One of those I passed by, greeted and grinned at was my host father, in a fabulous bright pink, oversized boubou with matching pants and 3 cattle at the end of his handmade rope. Later down the road, passed innumerous peanut and millet fields, I came upon a bull-drawn cart, with three women sitting in the back, fully garbed in traditional Muslim conservative dress, a man with a cowboy hat and 1930’s blazer, worn from sun and age and Sahel, with his son sitting next to him, wearing a shirt that read “Arizona RazorBacks 2012 Presidental Nomination”.
Minus the misprinted shirt, you would assume they were on the set of some western film playing on the theme of settlers…
The US Embassy representative that spoke with us before swear in said that, for those of us who would be living in small villages especially, we would be trying to maintain our 21st century, American lifestyle amongst people who haven’t fully escaped the 7th. I now know what he meant.

3. After handful after glorious handful of rice/corn mush with gritty, gooey, goodie leaf sauce and topped off with meat-juice (my host family, you see, cannot afford to eat the meat, but they can afford to swipe the juice in which the meat was cooked… “witamini be” – it has vitamins), I find that, night after night, I recline and watch black faces, white teeth and darkness for eyes are magically lit up, for my personal enjoyment. Dabi, my 2 year old best friend and loved one and youngest host brother, climbs up, lays his back on my belly and together we gaze at the stars. I’ve recently been able to ascertain what it is that he sees – white and black, lifeless, nothing. He sits, coos, snuggles in and we talk about Ryan and Fisher, names he’s finally able to mouth, and he, before dozing off in my arms, our breath in sync and his giant belly gurgling, he says, in Bambara, “good night Sydney, good night Ryan and good night Fisher” and a tear falls and he is out.

We lay there, under what I see to be white, black, blue, red, life, everything and I think to myself, in English “good afternoon Ryan and Fisher and Mama and Daddy and Sky.”

Its times like these, truly traditional, truly foreign, where I realize that I live in a small, traditional West African village. Its times like these where the hairs on my neck stand up and my stomach turns and my smile grows and tears form and fall and are fantastic.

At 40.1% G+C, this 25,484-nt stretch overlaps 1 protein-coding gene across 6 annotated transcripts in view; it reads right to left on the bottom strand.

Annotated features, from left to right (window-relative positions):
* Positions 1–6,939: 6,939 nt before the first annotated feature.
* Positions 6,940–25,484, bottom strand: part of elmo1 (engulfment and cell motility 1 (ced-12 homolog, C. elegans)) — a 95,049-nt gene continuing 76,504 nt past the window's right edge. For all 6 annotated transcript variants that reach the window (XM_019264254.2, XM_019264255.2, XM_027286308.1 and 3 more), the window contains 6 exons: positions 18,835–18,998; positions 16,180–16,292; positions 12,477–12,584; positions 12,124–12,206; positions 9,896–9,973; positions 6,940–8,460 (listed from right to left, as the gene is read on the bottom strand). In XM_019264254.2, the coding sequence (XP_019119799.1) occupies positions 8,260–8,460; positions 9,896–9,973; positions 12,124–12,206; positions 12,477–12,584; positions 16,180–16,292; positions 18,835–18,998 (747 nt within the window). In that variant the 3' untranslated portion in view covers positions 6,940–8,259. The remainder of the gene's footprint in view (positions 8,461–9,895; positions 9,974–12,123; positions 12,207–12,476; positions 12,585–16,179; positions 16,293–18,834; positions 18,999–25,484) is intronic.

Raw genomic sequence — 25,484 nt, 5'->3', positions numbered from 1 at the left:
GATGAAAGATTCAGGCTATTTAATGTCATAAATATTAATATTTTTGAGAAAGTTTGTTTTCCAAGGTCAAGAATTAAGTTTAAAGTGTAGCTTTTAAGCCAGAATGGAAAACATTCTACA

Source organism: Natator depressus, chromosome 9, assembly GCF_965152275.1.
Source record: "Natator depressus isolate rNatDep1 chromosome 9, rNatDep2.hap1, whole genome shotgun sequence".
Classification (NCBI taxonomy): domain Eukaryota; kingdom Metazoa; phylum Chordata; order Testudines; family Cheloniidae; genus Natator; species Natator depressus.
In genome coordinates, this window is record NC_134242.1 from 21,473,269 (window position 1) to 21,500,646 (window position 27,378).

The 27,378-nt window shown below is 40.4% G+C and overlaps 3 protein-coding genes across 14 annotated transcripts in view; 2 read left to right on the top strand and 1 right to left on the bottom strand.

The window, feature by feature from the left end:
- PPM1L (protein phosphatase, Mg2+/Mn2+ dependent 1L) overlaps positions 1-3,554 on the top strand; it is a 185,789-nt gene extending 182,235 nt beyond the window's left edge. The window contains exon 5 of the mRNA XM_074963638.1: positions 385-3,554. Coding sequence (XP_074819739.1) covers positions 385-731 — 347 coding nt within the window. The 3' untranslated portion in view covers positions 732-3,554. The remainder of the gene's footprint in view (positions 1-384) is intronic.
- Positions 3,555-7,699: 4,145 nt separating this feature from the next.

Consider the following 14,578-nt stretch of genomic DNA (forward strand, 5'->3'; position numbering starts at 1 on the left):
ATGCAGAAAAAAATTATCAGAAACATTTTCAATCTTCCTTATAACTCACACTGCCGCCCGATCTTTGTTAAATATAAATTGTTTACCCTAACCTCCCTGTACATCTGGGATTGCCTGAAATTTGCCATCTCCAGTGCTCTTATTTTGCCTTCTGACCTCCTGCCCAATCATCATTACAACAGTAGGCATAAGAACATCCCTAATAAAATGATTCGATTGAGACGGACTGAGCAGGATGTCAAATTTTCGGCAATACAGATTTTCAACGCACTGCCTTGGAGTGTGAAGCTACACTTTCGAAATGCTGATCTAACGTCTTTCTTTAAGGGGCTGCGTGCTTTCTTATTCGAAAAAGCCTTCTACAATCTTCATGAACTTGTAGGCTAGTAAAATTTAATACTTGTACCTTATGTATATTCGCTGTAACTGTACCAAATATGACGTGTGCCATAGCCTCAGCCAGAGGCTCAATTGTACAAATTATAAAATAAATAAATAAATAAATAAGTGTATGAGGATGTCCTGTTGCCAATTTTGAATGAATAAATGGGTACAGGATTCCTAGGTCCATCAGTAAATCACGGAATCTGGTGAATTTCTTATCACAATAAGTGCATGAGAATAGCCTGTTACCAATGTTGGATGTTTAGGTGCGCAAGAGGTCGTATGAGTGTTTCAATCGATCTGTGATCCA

It is times like these, a view into the past, a vision for the future, a swell of complete comfort, home and love and I realize I live in a small, traditional West African village. How wonderful.

white christmas, yea right. i'll take a cloud... just one, please

With the holidays upon us, Ryan and my First Anniversary, Fisher’s 2nd birthday and my parents thirty-something-nth anniversary, this was a really tough stint. The language is sitting in, but some mornings, after waking up at 2am to donkeys and 4am to the urge to pee and 6am to the sheep and roosters and dog fights and children crying and women working and me coughing (the winds have brought about some pretty serious colds, flus and red-sand-colored ick), its nearly impossible to be focused on the lingual stylings of Brigo country here in Mali.
That is, of course, until, I find myself grinning into the perfect face of a week old baby goat. Prancing amongst dirt and chickens or pouncing upon nothing; being precious and perfect and, strangely, a reminder that we’re all innocent and vulnerable and capable.

Thursday, December 4, 2008

blog schmog, haketo (sorry in bambara)

i just spent three solid weeks in village. a bit of a test of my abilities, my patience and my budget. although i
succeeded, i found that at around day 17, i was rendered useless by my plateauing language skills, my plateaued
patience level and the god forsaken heat of so called Cold Season.

Cold Season has daily highs in the 120s and evening lows in the 60s. needless to say, we're all sick and grumpy.
this is compounded by bush fires, filling the air with suit, and the big breezes coming from the Sahel, combating,
mid-air, the suit with sand. i've never been sweatier, dirtier or drier in my life.

these days i'm drinking, easily, 7 liters of water a day; trying desperately to sleep through the night - thanks to
Vickers' books, i'm having to trouble falling asleep (currently i'm knee deep in the Seven Pillars of Wisdom); and
doing home repairs like nobody's business.

now my mud huts and i have a 1.5 inch cement barrier between us, one that not only makes me visually calmer, but also
cools them off during the day, thus making my home the sanctuary it should be; my gwa or hangar was raised 3 feet
by my friend Madu and i am no longer suffering from neck strains trying to get from one hut to the other; goats
sleep in my nygen at night because it heats up during the day to produce an overnight oven and they tend to keep
the bugs out... not sure how that works, but it does; i've got lizards living in my kitchen hut and subsequently
less bugs; all and all, things are nice at home.

as you can tell, three weeks renders my imagination and memory somewhat useless as well.

i promise i'll keep better tabs of the goings on in village for my next update. pictures should be up soon too.

happy holidays.